Burger King’s buzz score among health-focused respondents rose from 14.9 to 16.1 the day Satisfries rolled out on Sept. 24, peaking at 19.3 for three consecutive days the next week and settling at 15.5 on Oct. 3.
Among parents, that score for Burger King was 23.7 on Sept. 24 and peaked at 28.4 three days later. Burger King’s buzz score among parents had been as low as 1.4, its score 10 days before the Satisfries launch. By Oct. 3, the brand’s buzz score settled at 17 with parents.
By contrast, McDonald’s buzz score among consumers rating themselves in good shape rose from 6.8 the day before to 8.8 on Sept. 26, the day the Oak Brook, Ill.-based chain announced changes to its menu that would allow for more fruits and vegetables to be sold to adults and in kids’ meals. That score peaked at 15.3 two days later and ended at 13.2 on Oct. 3.
Parents’ rating of McDonald’s buzz rose from 28.3 to 32.4 on Sept. 26, rising as high as 35.9 the next day, before falling sharply and ending at 7.1 on Oct. 3.
In other words, Burger King’s buzz score ended the period higher than McDonald’s, for both health-focused respondents and parents.
Something to talk about
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BrandIndex also found in its research that Burger King’s and McDonald’s health-focused announcements drove greater word-of-mouth promotion, which the firm calculates by asking its survey respondents which brands they’ve discussed with friends and family over the preceding two weeks.
Among health-focused consumers, Burger King’s word-of-mouth score rose from 13 to 14.9 the day Satisfries rolled out, rising to a peak of 16.2 six days later and settling at 13.2 on Oct. 3. For parents, the brand’s word-of-mouth score was 23.7 on Sept. 24, when the new fries launched, and reached a peak of 28.4 three days later before falling steadily to 16.2 on Oct. 3.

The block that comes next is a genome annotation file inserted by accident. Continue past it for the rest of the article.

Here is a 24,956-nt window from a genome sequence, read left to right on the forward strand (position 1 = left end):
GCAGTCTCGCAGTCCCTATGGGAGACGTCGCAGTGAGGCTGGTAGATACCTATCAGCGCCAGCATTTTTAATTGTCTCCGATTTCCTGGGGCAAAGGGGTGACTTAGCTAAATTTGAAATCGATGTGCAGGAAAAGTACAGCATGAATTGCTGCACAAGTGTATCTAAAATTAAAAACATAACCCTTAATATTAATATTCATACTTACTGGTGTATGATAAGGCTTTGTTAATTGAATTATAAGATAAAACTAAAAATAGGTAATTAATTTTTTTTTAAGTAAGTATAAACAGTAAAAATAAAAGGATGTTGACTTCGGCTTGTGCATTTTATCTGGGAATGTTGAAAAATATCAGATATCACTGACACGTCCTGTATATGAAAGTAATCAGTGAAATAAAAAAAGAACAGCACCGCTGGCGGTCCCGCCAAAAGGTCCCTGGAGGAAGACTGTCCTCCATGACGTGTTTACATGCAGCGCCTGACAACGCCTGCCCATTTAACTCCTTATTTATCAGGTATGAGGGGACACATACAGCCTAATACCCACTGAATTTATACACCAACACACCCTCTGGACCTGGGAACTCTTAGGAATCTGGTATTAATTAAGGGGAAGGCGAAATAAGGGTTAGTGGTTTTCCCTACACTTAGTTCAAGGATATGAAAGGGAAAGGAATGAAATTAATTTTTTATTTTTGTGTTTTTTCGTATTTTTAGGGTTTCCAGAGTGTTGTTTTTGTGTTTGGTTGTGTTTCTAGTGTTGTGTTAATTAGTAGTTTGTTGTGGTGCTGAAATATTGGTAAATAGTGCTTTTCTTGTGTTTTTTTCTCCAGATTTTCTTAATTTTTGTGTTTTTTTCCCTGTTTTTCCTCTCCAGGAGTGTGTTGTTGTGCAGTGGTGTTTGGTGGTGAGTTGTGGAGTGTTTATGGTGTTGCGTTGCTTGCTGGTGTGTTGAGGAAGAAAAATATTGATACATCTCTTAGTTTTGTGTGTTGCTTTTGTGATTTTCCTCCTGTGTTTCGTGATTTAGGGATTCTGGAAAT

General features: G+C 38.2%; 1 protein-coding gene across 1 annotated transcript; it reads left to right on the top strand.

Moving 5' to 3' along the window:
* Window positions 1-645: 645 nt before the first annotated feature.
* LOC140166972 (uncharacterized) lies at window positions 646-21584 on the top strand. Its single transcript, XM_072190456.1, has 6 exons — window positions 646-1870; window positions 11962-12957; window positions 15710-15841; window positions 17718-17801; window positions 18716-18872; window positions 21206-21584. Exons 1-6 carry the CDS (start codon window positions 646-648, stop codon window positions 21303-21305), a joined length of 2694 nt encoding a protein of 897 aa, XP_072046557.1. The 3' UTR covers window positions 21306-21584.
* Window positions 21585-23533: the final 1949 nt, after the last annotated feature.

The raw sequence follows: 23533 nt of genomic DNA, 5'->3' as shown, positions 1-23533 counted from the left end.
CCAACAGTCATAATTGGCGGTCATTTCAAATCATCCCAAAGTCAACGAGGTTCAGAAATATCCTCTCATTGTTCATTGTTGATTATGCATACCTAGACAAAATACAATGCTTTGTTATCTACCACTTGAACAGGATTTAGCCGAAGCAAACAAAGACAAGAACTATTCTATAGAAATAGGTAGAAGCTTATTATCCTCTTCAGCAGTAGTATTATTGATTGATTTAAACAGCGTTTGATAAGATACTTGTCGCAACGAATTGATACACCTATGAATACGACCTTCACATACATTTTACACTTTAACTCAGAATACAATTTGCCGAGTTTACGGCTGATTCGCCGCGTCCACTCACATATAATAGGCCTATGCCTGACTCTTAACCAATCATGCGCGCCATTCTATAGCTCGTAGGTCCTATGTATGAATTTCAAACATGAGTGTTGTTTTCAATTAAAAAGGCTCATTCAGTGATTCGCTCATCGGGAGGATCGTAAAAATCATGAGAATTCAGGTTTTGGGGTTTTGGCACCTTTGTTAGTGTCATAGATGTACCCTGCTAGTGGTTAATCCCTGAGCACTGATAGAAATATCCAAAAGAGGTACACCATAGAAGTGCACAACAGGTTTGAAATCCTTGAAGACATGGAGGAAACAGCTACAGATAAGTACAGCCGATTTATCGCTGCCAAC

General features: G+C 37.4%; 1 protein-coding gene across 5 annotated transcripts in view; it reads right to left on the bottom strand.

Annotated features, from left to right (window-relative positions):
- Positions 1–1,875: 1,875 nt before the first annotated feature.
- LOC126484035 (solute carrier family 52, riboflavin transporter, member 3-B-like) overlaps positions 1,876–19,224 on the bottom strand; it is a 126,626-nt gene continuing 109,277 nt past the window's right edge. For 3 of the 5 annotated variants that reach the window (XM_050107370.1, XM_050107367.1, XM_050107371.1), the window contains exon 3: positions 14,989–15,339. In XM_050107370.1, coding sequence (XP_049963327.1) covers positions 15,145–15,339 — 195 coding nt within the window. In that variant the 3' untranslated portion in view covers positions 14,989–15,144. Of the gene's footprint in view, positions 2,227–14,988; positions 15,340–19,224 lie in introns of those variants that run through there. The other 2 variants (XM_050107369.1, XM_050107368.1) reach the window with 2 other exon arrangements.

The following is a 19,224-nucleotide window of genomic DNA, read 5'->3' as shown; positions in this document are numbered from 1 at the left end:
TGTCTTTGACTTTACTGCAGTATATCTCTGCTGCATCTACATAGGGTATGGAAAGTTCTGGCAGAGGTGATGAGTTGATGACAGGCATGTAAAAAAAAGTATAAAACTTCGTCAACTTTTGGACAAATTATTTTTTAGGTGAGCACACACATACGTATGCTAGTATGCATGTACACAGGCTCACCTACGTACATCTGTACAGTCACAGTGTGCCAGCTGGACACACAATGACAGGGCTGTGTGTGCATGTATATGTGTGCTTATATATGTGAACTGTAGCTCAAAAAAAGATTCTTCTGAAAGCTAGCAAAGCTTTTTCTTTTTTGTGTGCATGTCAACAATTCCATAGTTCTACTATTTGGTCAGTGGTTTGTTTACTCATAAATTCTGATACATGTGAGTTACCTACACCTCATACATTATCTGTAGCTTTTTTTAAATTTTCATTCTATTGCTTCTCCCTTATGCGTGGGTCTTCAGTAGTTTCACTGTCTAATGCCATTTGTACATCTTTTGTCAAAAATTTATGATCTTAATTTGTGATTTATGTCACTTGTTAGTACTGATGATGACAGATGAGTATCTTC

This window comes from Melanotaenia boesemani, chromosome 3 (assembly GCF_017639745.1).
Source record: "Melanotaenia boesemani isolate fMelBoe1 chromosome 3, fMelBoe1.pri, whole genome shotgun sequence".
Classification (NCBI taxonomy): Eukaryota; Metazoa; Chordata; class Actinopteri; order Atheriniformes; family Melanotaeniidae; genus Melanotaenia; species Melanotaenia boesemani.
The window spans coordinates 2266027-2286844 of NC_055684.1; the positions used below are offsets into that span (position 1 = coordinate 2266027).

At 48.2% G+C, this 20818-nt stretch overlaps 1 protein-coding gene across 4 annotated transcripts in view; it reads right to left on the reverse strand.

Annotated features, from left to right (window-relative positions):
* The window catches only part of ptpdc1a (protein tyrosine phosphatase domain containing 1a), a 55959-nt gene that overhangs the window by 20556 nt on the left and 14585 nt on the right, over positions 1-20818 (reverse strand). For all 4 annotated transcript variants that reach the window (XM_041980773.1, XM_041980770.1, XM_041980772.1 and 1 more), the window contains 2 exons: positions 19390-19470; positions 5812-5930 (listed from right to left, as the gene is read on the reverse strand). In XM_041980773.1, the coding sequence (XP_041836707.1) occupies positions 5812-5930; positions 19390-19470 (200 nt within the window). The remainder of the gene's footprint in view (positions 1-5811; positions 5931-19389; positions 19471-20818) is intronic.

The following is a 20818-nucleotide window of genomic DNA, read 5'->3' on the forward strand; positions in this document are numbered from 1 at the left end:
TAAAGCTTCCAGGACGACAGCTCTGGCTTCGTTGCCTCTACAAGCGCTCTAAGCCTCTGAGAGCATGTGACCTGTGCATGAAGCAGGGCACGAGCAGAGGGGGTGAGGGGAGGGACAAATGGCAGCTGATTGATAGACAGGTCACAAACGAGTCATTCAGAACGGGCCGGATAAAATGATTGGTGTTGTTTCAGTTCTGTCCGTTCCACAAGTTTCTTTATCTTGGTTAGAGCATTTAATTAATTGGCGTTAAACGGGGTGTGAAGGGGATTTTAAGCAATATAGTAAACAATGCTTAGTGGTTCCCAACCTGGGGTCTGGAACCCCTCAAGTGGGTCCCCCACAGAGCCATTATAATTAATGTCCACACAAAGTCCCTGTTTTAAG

McDonald’s word-of-mouth score among health-focused consumers rose to 24.8 the day it announced its fruit-and-vegetable initiative, compared with 23.4 the day before. It reached a peak of 26.7 two days later and also fell steadily to 18.7 on Oct. 3.
Parents’ word-of-mouth score for McDonald’s — which ranged widely from a low of negative 10 on Sept. 14 to 32.4 on Sept. 26, when the brand made its announcement — peaked at 35.9 the day after the chain said it would sell more fruits and vegetables. That word-of-mouth score withered the most, to 7.1 on Oct. 3.
Ted Marzilli, chief executive of New York-based BrandIndex, surmised that the word-of-mouth score did not increase as much for McDonald’s as it did for Burger King after their respective announcements, perhaps because McDonald’s scale and advertising strength give it a much higher base of awareness already.
“I think this is due to McDonald’s being part of the conversation about the QSR space to a much greater degree than Burger King,” Marzilli said. “McDonald’s does have a higher percentage of consumers seeing and hearing things about it, so its announcement is more likely to get lost in the sea of other things that people are seeing and hearing about the brand.”
Contact Mark Brandau at firstname.lastname@example.org.
Follow him on Twitter: @Mark_from_NRN